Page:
Though predominantly solitary creatures, “the famous maternal solicitude shown by the female for her cubs begins before they are even implanted; a mama grizzly can carry a fertilized egg in her womb for many months, ready at any moment to attach to the uterine wall and begin becoming a bear, which it does not do until the conditions are right. How the bear knows that she has enough body fat to support a pregnancy through hibernation, or how she knows whether there is enough forage available to support her progeny, is a mystery to us. If conditions are right for pregnancy, a bear will wake up in January long enough to deliver her cubs. She’ll go back to sleep, periodically waking to minister to the cubs. For approximately three months, these little ones will not hibernate but live in a half-waking world with their slumbering dam. Talk about attachment theory. It’s no wonder the mother-offspring bond in bears is so ferocious; they are more or less unified in darkness until the group emerges in spring.”
These miracles of nature are at risk. There are many conservation groups trying to better understand grizzlies so to better protect them. Folks are also working to protect and maintain grizzly bear habitats, prey animals and the vegetation needed to supply bears with the extra calories they require to survive hibernation. Still, Defenders of Wildlife reports that: “Once common throughout much of western North America, the grizzly bear (also known as the brown bear) has been reduced to 2% of its historic range in the lower 48 states. A total of roughly 1,600 individuals still survive in five populations. The greatest threat to grizzlies today is conflict with people. Bears are often killed by wildlife officials once they start to frequent residential areas for easy meals of garbage, livestock, pet food and birdseed, or by hunters or hikers who encounter them in the field and shoot out of concern for personal safety rather than use bear spray. Much of the grizzly’s habitat has been lost or degraded as a result of development, road building and energy and mineral exploration. And climate change also poses new challenges to the bears; they are denning later, putting them on the landscape longer in the fall when unintended shootings by hunters are most common.”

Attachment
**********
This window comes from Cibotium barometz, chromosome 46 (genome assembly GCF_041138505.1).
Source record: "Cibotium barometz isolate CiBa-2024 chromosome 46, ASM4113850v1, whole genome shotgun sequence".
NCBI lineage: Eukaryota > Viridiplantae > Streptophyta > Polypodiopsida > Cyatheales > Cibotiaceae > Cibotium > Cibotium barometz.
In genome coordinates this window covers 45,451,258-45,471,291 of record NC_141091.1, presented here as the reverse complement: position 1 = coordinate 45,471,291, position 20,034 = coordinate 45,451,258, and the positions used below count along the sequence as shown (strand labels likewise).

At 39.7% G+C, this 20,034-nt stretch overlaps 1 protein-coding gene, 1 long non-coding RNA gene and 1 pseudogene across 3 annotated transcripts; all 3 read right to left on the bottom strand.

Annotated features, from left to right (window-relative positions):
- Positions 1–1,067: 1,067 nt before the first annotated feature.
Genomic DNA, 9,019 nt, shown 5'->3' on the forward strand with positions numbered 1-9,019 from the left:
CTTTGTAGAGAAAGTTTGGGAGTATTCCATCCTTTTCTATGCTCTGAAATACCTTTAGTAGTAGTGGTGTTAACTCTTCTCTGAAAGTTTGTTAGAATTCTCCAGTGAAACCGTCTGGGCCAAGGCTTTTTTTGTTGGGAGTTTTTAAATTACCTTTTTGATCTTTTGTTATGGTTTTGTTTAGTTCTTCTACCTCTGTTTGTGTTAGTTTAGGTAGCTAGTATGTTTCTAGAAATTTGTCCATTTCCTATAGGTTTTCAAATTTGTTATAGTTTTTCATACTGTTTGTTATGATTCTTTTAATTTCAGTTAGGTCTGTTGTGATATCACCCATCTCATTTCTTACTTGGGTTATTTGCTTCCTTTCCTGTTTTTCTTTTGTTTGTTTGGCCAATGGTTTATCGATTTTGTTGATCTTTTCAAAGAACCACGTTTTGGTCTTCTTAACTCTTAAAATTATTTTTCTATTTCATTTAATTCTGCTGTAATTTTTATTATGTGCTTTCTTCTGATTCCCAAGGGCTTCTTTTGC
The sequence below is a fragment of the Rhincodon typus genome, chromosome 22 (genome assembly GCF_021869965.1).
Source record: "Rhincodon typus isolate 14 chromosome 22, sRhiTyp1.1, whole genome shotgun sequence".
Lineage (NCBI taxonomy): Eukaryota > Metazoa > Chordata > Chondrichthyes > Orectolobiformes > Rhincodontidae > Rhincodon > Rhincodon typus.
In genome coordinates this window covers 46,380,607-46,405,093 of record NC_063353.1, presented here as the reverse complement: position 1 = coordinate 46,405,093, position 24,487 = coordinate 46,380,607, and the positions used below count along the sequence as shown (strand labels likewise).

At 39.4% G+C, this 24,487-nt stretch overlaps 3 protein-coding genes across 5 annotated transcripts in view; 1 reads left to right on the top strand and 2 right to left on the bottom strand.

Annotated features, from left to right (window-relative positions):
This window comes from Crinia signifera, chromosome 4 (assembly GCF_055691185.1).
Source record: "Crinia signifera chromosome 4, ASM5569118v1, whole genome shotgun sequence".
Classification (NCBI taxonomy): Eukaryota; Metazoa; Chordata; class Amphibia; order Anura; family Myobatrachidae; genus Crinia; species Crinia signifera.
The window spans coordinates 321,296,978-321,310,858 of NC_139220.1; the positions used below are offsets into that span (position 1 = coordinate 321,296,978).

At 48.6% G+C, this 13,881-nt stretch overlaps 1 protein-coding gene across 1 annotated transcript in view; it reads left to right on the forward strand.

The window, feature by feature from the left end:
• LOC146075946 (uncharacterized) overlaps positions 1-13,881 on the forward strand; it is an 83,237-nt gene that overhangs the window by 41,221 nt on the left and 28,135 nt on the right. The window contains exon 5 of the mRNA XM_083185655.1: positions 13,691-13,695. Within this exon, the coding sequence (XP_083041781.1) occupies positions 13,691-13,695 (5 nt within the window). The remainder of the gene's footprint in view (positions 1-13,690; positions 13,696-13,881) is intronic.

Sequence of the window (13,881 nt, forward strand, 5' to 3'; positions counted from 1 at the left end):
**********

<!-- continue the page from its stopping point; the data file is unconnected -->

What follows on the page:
A report in the July 22 issue of the Calgary Herald also lamented that: “There are only about 60 grizzlies in Banff National Park, where their biggest threat is getting hit on the transportation corridor. Since 2000, 13 grizzlies were killed on the tracks in the mountain park and another two just outside its boundary. Another eight have died on the Trans-Canada Highway in the same period. Survival in the protected area is considered critical because there are only about 700 grizzly bears throughout Alberta, leading the province to declare the species threatened.”
Featured image: Stereoscopic view of a grizzly bear at home in the wilderness of Yellowstone Park. Published by Underwood and Underwood. Available from the New York Public Library’s Digital Library.
I’ve finally opened a Twitter account. I’ve begun posting there on Christian spirituality, wildlife, wild places, art, travel, photography, companion animals, poetry, literature, soundscapes, habitats, books, writing, politics, social issues and…
You’ll find me under D.F.G. Hailson. I hope you’ll look for me and will connect with me there. Of course, I’ll still be blogging at this address.
Photos by Donna Hailson.